I will readily grant that the Coen brothers (Joel and Ethan) do not keep making the same movie over and over. And for recurrent aspects, John Goodman and Frances McDormand are laudable choices (only he is in the 2013 “Inside Llewyn Davis”, which is unlike any other movies made by anyone, maybe closest to the 2003 Christopher Guest mockumentary “A Mighty Wind”).
Amidst the variety of settings and themes, the Coens have made some movies I mostly like (Blood Simple, Raising Arizona, Miller’s Crossing, Fargo, The Big Lebowski, O Brother, No Country for Old Men, Burn After Reading, True Grit) and others I abhor (Barton Fink, The Hudsucker Proxy, The Man Who Wasn’t There, The Ladykillers, A Serious Man). “Inside Llewyn Davis” I don’t abhor but can muster little enthusiasm, though I think the movie is about as good as it could be with its focus on a failing or failed folk musician crashing on various people’s couches in 1961 NYC.
In the title role (supposedly the product of a Welsh father and a Brazilian mother), (Guatemala-born with a Cuban father) Oscar Isaac (Drive) is very good. He has talent, just not enough to make a success. It doesn’t help that his musical partner, Mike Timlin, jumped off the George Washington Bridge (not even the right bridge for suicides: shoulda been the Brooklyn Bridge Lleweyn is told).
As the wife or girlfriend of the kindly Jim (Justin Timberlake in a small role), Carey Mulligan (as Jean) shows that she can sing, as well as produce invective at a machine-gun pace ad Llewelyn, who may have impregnated her and has something of an open account with an abortionist whose services she will use (when abortion was illegal).
John Goodman is a very nasty seemingly narcoleptic jazz musician, Roland Turner, with whom Llewelyn drives to Chicago to try to get booked by impresario Bud Grossman (F. Murray Abraham) who candidly (painfully) assesses Llewlyn’s marketability. Garrett Hedlund (less impressive than in “On the Road,” not to mention remaining fully clothed) plays a Beat poet, Johnny Five, who is driving Turner to Chicago.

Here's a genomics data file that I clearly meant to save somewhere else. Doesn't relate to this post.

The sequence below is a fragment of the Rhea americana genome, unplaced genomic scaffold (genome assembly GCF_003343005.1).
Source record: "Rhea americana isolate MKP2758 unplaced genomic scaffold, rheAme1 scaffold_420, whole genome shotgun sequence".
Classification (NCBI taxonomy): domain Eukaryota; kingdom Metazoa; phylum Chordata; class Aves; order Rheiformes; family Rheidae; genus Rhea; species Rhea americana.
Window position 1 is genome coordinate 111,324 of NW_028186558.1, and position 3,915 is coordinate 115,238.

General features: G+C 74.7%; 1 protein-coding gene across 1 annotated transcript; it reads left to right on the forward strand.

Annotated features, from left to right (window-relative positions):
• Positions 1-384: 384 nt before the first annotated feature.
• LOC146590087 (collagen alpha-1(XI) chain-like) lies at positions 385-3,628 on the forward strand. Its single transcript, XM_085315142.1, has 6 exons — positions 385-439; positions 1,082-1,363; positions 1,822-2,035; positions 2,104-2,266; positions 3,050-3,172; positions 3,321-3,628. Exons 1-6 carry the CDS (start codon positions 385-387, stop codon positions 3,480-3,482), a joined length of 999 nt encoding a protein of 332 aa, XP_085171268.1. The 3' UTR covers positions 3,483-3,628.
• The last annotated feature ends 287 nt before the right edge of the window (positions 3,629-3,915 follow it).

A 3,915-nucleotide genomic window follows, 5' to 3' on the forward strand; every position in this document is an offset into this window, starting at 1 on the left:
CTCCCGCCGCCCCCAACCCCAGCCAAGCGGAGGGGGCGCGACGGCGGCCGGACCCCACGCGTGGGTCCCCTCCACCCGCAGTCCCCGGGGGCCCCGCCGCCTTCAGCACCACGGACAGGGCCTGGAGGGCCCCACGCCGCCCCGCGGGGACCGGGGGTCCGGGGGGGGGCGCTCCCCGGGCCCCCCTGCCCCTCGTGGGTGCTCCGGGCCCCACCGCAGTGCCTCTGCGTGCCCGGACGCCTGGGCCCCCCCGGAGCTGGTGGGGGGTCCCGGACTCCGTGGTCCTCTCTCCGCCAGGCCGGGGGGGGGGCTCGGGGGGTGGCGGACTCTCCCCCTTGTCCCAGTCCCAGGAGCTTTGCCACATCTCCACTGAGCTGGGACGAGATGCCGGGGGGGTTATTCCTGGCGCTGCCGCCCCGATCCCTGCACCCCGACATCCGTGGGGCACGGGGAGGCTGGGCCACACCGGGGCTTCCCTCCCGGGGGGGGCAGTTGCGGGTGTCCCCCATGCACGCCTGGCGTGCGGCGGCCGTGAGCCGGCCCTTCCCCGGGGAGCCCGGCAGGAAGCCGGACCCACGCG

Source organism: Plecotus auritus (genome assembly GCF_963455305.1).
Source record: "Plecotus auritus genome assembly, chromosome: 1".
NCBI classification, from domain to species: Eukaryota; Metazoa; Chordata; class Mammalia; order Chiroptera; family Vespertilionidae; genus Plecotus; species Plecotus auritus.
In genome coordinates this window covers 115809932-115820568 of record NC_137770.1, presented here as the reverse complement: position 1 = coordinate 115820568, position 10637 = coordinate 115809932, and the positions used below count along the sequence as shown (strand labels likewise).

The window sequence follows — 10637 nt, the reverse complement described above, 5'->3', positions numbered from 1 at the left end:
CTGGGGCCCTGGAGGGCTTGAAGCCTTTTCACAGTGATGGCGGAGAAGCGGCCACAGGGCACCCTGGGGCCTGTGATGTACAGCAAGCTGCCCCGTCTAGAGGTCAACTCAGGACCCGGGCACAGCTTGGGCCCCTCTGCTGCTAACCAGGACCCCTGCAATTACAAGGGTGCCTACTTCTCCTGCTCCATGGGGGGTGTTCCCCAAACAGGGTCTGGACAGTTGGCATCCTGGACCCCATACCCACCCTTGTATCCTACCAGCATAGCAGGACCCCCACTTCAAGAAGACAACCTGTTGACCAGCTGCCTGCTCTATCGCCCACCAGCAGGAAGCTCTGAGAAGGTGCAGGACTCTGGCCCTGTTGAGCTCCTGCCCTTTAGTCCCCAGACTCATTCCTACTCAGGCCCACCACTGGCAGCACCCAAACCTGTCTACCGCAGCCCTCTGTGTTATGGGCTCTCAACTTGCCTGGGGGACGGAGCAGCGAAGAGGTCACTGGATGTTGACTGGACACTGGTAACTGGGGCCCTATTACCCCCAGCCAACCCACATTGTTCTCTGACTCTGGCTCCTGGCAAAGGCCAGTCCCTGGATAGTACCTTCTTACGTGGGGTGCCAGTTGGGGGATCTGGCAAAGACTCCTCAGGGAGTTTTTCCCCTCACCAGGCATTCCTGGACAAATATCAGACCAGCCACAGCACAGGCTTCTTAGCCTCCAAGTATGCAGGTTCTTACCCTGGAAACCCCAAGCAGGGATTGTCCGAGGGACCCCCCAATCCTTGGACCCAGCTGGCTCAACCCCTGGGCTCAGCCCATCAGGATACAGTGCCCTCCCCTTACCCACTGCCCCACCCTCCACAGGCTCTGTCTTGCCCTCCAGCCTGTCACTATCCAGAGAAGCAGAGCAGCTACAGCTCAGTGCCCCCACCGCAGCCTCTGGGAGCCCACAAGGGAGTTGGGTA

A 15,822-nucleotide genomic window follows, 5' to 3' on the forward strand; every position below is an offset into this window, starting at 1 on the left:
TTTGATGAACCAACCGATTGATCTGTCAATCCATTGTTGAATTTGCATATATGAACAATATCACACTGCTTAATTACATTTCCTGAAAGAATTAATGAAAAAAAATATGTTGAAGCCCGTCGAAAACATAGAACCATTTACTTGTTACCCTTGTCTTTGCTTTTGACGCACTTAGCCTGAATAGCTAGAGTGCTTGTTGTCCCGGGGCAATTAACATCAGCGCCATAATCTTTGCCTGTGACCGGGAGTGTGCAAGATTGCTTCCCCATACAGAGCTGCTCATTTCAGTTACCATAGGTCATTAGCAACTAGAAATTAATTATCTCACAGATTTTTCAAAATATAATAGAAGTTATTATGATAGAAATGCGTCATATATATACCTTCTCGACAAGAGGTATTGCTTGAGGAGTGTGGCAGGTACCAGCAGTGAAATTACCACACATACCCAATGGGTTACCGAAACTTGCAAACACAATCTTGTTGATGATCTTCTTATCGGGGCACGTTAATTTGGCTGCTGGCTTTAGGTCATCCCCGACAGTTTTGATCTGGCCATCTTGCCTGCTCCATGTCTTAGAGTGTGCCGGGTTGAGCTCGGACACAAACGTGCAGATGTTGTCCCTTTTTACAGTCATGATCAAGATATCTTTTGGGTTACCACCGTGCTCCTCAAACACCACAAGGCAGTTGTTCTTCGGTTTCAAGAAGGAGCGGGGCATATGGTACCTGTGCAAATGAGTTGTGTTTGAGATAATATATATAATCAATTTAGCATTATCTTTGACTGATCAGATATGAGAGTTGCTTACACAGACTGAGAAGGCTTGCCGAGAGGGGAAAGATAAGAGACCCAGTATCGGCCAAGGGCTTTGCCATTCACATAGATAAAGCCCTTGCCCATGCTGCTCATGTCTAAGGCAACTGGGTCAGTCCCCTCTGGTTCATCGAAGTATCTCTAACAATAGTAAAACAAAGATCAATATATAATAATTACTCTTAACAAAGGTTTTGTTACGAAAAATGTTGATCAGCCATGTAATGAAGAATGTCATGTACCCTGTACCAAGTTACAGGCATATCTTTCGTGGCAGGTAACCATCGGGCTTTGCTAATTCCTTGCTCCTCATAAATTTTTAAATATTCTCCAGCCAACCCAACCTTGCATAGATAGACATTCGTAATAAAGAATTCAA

Lleweyln goes to Chicago and tries to ship out in the merchant marines, but he ain’t going nowhere. Indeed, the structure of the movie is circular, which is good in concept but means that too much of the movie consists of the same two songs being performed in the Gaslight (a folk bar in Greenwich Village).
The Oscar-nominated cinematography by Bruno Delbonnel (Amélie, Harry Potter and the Half-Blood Prince) did not draw particular attention to itself, but was good. (The Coen’s usual cinematographer, Roger Deakins was tied up on a James Bond movie).
I was underwhelmed by the movie., though not bored or infuriated by it. I thought that , though Oscar Isaac was good in his role as a sponger of middling talent, a movie about Roland Turner (Goodman) might be more interesting, though there have been other movies about drug-dependent jazz musicians. Or about Jean (Mulligan). (And I missed McDormand having at least a cameo.)
The 41-making-of featurette has a lot of music and discussion of the music by music producer T. Bone Burnett and the singing actors. Delbonnel confirms that the sequence that includes the movie poster image as inspired by the cover of “the 1963 The Freewheelin’ Bob Dylan” album. The whole movie is set just before the emergence of Dylan.